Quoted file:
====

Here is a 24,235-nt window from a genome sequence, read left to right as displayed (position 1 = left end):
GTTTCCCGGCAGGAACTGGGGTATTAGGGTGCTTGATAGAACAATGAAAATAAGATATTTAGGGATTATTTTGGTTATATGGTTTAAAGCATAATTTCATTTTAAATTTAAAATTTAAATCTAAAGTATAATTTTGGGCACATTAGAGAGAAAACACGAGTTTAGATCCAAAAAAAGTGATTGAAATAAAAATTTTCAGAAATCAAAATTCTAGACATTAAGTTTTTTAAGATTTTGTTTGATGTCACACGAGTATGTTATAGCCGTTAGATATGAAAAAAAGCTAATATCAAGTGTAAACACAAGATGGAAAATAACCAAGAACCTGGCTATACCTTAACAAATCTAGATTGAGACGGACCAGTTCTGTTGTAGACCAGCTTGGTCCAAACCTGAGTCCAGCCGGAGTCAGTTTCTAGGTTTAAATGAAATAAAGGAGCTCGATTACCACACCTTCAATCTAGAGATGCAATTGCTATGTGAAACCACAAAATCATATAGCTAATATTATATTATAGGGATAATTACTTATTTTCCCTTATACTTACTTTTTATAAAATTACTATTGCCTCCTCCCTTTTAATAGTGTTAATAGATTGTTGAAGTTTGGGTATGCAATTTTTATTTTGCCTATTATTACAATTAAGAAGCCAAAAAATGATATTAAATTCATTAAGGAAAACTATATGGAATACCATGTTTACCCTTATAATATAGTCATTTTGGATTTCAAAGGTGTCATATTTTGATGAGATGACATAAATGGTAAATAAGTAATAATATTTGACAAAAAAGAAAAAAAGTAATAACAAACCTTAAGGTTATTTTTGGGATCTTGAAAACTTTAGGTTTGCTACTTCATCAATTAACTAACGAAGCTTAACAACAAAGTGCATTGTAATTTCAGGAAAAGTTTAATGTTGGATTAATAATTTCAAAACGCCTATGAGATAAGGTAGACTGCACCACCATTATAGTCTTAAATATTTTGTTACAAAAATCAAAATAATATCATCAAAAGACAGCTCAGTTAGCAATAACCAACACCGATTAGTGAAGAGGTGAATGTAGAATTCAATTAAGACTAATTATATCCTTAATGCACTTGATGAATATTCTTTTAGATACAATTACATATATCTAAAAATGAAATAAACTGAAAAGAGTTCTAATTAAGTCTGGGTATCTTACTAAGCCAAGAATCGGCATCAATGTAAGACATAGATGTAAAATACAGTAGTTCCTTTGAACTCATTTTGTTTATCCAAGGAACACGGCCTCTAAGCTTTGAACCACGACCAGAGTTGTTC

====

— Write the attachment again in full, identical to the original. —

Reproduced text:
Here is a 24,235-nt window from a genome sequence, read left to right as displayed (position 1 = left end):
GTTTCCCGGCAGGAACTGGGGTATTAGGGTGCTTGATAGAACAATGAAAATAAGATATTTAGGGATTATTTTGGTTATATGGTTTAAAGCATAATTTCATTTTAAATTTAAAATTTAAATCTAAAGTATAATTTTGGGCACATTAGAGAGAAAACACGAGTTTAGATCCAAAAAAAGTGATTGAAATAAAAATTTTCAGAAATCAAAATTCTAGACATTAAGTTTTTTAAGATTTTGTTTGATGTCACACGAGTATGTTATAGCCGTTAGATATGAAAAAAAGCTAATATCAAGTGTAAACACAAGATGGAAAATAACCAAGAACCTGGCTATACCTTAACAAATCTAGATTGAGACGGACCAGTTCTGTTGTAGACCAGCTTGGTCCAAACCTGAGTCCAGCCGGAGTCAGTTTCTAGGTTTAAATGAAATAAAGGAGCTCGATTACCACACCTTCAATCTAGAGATGCAATTGCTATGTGAAACCACAAAATCATATAGCTAATATTATATTATAGGGATAATTACTTATTTTCCCTTATACTTACTTTTTATAAAATTACTATTGCCTCCTCCCTTTTAATAGTGTTAATAGATTGTTGAAGTTTGGGTATGCAATTTTTATTTTGCCTATTATTACAATTAAGAAGCCAAAAAATGATATTAAATTCATTAAGGAAAACTATATGGAATACCATGTTTACCCTTATAATATAGTCATTTTGGATTTCAAAGGTGTCATATTTTGATGAGATGACATAAATGGTAAATAAGTAATAATATTTGACAAAAAAGAAAAAAAGTAATAACAAACCTTAAGGTTATTTTTGGGATCTTGAAAACTTTAGGTTTGCTACTTCATCAATTAACTAACGAAGCTTAACAACAAAGTGCATTGTAATTTCAGGAAAAGTTTAATGTTGGATTAATAATTTCAAAACGCCTATGAGATAAGGTAGACTGCACCACCATTATAGTCTTAAATATTTTGTTACAAAAATCAAAATAATATCATCAAAAGACAGCTCAGTTAGCAATAACCAACACCGATTAGTGAAGAGGTGAATGTAGAATTCAATTAAGACTAATTATATCCTTAATGCACTTGATGAATATTCTTTTAGATACAATTACATATATCTAAAAATGAAATAAACTGAAAAGAGTTCTAATTAAGTCTGGGTATCTTACTAAGCCAAGAATCGGCATCAATGTAAGACATAGATGTAAAATACAGTAGTTCCTTTGAACTCATTTTGTTTATCCAAGGAACACGGCCTCTAAGCTTTGAACCACGACCAGAGTTGTTC